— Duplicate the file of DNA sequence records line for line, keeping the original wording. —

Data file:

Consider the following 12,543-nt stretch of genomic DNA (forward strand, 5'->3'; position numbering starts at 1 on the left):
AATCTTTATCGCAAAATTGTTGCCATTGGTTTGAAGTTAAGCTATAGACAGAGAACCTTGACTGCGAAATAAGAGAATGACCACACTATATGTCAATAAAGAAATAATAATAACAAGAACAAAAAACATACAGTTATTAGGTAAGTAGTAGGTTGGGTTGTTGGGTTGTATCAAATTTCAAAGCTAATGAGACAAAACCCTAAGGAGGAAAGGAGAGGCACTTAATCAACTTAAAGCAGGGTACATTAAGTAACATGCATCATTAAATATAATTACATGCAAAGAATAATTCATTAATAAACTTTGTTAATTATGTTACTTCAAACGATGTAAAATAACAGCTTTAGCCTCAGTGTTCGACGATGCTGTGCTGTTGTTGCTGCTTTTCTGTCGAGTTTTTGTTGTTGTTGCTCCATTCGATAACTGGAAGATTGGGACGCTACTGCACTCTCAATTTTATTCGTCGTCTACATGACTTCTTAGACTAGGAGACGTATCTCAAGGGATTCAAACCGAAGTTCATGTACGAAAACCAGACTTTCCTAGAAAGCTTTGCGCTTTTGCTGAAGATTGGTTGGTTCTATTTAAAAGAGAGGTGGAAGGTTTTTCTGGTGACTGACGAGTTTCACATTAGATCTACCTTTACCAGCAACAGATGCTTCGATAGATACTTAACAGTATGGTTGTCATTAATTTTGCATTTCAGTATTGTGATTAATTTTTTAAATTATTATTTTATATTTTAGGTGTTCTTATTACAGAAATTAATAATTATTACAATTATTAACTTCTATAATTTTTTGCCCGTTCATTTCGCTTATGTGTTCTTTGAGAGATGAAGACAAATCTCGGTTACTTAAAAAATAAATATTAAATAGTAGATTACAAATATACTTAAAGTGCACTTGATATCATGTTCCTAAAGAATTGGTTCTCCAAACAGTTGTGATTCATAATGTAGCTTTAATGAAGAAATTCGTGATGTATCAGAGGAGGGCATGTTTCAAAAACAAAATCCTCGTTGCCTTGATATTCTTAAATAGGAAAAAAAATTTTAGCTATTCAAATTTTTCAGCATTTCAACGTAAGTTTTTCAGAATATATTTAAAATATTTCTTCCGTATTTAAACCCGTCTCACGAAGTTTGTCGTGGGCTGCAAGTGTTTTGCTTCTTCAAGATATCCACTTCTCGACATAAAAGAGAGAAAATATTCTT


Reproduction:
Consider the following 12,543-nt stretch of genomic DNA (forward strand, 5'->3'; position numbering starts at 1 on the left):
AATCTTTATCGCAAAATTGTTGCCATTGGTTTGAAGTTAAGCTATAGACAGAGAACCTTGACTGCGAAATAAGAGAATGACCACACTATATGTCAATAAAGAAATAATAATAACAAGAACAAAAAACATACAGTTATTAGGTAAGTAGTAGGTTGGGTTGTTGGGTTGTATCAAATTTCAAAGCTAATGAGACAAAACCCTAAGGAGGAAAGGAGAGGCACTTAATCAACTTAAAGCAGGGTACATTAAGTAACATGCATCATTAAATATAATTACATGCAAAGAATAATTCATTAATAAACTTTGTTAATTATGTTACTTCAAACGATGTAAAATAACAGCTTTAGCCTCAGTGTTCGACGATGCTGTGCTGTTGTTGCTGCTTTTCTGTCGAGTTTTTGTTGTTGTTGCTCCATTCGATAACTGGAAGATTGGGACGCTACTGCACTCTCAATTTTATTCGTCGTCTACATGACTTCTTAGACTAGGAGACGTATCTCAAGGGATTCAAACCGAAGTTCATGTACGAAAACCAGACTTTCCTAGAAAGCTTTGCGCTTTTGCTGAAGATTGGTTGGTTCTATTTAAAAGAGAGGTGGAAGGTTTTTCTGGTGACTGACGAGTTTCACATTAGATCTACCTTTACCAGCAACAGATGCTTCGATAGATACTTAACAGTATGGTTGTCATTAATTTTGCATTTCAGTATTGTGATTAATTTTTTAAATTATTATTTTATATTTTAGGTGTTCTTATTACAGAAATTAATAATTATTACAATTATTAACTTCTATAATTTTTTGCCCGTTCATTTCGCTTATGTGTTCTTTGAGAGATGAAGACAAATCTCGGTTACTTAAAAAATAAATATTAAATAGTAGATTACAAATATACTTAAAGTGCACTTGATATCATGTTCCTAAAGAATTGGTTCTCCAAACAGTTGTGATTCATAATGTAGCTTTAATGAAGAAATTCGTGATGTATCAGAGGAGGGCATGTTTCAAAAACAAAATCCTCGTTGCCTTGATATTCTTAAATAGGAAAAAAAATTTTAGCTATTCAAATTTTTCAGCATTTCAACGTAAGTTTTTCAGAATATATTTAAAATATTTCTTCCGTATTTAAACCCGTCTCACGAAGTTTGTCGTGGGCTGCAAGTGTTTTGCTTCTTCAAGATATCCACTTCTCGACATAAAAGAGAGAAAATATTCTT